- ‘Hello, Dolly!’ opens Thursday at EPAC
- ‘Somewhereville Station’ revisits the 50s and 60s
- Manheim Downtown Development Group will dissolve
- MC Art Show doubles in size
- Warwick students are tops at county science fair
- Science fair winner was inspired by his grandparents
- Lititz Community Band seeking members
- Warwick, Manheim Central musicals this weekend
- MCFEE auction, dinner set for March 12
- Benefit concert to support Veterans Honor Park of Lancaster County
End of the line? Norfolk Southern says old railroad depot will be razed
By: STEPHEN SEEBER Record Express Staff, Staff Writer
The old railroad freight depot on Water Street may be history. Literally.
Last week, we reported on preliminary plans to retire the active train tracks on the east side of Route 501, eventually paving the way for a recreational rail trail and future economic development in that corridor.
The unique brick building that has stood alongside the tracks at the Water Street crossing since 1921 is not a part of that plan.
"We view the depot and discussion of our service as two separate issues," Dave Pidgeon, Norfolk Southern’s public relations manager for Pennsylvania, said. "There’s no relation."
The building’s poor condition means its end is near.
"We now consider it to be a safety hazard," Pidgeon said. "We are looking to demolish that building. Unfortunately, I don’t have a time frame for when that will happen."
When asked if there is any chance whatsoever for a reversal on that position, his response was not what preservationists want to hear.
"We’re moving forward with plans to raze that building," he said.
Still, those who would like to see it preserved for future use have not thrown in the towel.
"I have been in talks with a colleague at the Historic Preservation Trust in Lancaster who expressed interest in working together to save it," Cory Van Brookhoven, Lititz Historical Foundation president, posted in a discussion on the Record Express Facebook page. "In addition, I just spoke to a gentleman today who would be interested in exploring options to purchase it and then restore it for either private or commercial use. Of course, all of this is easier said than done, but we are optimistic. As this story unfolds, I will keep the Lititz Record Express in the loop."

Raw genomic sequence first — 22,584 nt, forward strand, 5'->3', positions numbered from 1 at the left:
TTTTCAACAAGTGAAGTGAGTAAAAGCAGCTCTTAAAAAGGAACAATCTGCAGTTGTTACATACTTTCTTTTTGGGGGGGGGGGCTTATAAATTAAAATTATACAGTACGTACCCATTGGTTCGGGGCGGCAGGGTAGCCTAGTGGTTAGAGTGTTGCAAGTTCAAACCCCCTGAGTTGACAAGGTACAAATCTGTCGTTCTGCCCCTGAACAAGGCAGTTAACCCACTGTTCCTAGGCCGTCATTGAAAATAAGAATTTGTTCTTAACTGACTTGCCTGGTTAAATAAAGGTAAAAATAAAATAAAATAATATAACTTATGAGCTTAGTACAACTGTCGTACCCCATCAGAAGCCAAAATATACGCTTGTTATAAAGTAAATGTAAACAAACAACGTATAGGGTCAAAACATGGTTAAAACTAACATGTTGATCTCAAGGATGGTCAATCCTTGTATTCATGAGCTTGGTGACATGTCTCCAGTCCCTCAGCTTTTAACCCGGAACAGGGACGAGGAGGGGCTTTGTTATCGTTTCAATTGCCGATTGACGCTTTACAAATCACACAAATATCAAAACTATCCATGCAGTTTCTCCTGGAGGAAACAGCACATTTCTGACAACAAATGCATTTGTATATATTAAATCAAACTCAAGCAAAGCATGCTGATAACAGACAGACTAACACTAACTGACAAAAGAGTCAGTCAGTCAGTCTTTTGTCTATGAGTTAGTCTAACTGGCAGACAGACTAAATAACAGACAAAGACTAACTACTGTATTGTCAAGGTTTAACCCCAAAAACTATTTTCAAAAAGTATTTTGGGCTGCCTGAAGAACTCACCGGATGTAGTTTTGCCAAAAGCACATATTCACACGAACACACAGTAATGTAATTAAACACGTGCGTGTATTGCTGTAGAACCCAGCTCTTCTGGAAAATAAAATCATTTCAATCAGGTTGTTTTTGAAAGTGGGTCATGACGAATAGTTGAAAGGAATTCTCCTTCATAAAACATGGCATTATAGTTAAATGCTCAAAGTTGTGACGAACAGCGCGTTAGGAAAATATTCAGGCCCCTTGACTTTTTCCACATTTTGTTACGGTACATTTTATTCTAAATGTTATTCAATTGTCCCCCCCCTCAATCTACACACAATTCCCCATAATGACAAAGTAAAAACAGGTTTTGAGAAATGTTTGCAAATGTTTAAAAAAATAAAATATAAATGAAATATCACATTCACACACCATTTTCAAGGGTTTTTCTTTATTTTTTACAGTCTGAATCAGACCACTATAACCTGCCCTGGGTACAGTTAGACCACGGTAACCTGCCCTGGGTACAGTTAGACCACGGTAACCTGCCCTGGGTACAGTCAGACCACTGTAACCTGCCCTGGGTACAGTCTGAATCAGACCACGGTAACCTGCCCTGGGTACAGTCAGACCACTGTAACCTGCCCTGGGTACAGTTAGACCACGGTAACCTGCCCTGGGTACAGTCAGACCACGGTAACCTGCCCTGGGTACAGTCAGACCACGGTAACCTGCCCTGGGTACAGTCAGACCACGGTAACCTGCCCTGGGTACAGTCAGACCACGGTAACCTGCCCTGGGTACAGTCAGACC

For local historian Ron Reedy, the depot has a personal connection. His father, former Lititz Mayor Raymond Reedy, worked there in the 1920s and ’30s.
"Historically and on a personal note, I have a sentimental attachment to the freight station since it is where my father had his first full-time employment after graduating from high school in 1923," Reedy shared. "As one who grew up in Lititz, I remember the big steam engines pulling and switching freight cars onto sidings for the unloading and loading of freight. Also, the many passenger trains that would stop in Lititz on a daily basis. Historically, it is definitely the end of an era in Lititz. The freight station is the last of the three stations built in Lititz by the Reading & Columbia Rail Road, which existed from 1857 to 1945. If the freight station is finally removed by Norfolk Southern, the last remaining remnant of the R. & C. Rail Road, the "Golden Era" of railroading in Lititz, will finally be gone."
The first station was the Lititz Passenger Depot & Freight Station, built on the present site of Wilbur Chocolate in 1863. The second Lititz Passenger Depot and Express Station was built in 1884 on the grounds of Lititz Springs Park. The third, the freight station, was built along Water Street in 1921-22.
Recently, borough council inspected the building to find that while the roof is in horrible shape, the concrete foundation and brick walls are sound. Following the inspection, an attempt was made to preserve the building, but "the borough was not successful in negotiating a business-friendly lease with Norfolk Southern regarding the depot," said Lititz Borough Council President Karen Weibel. More FREIGHT STATION, page A18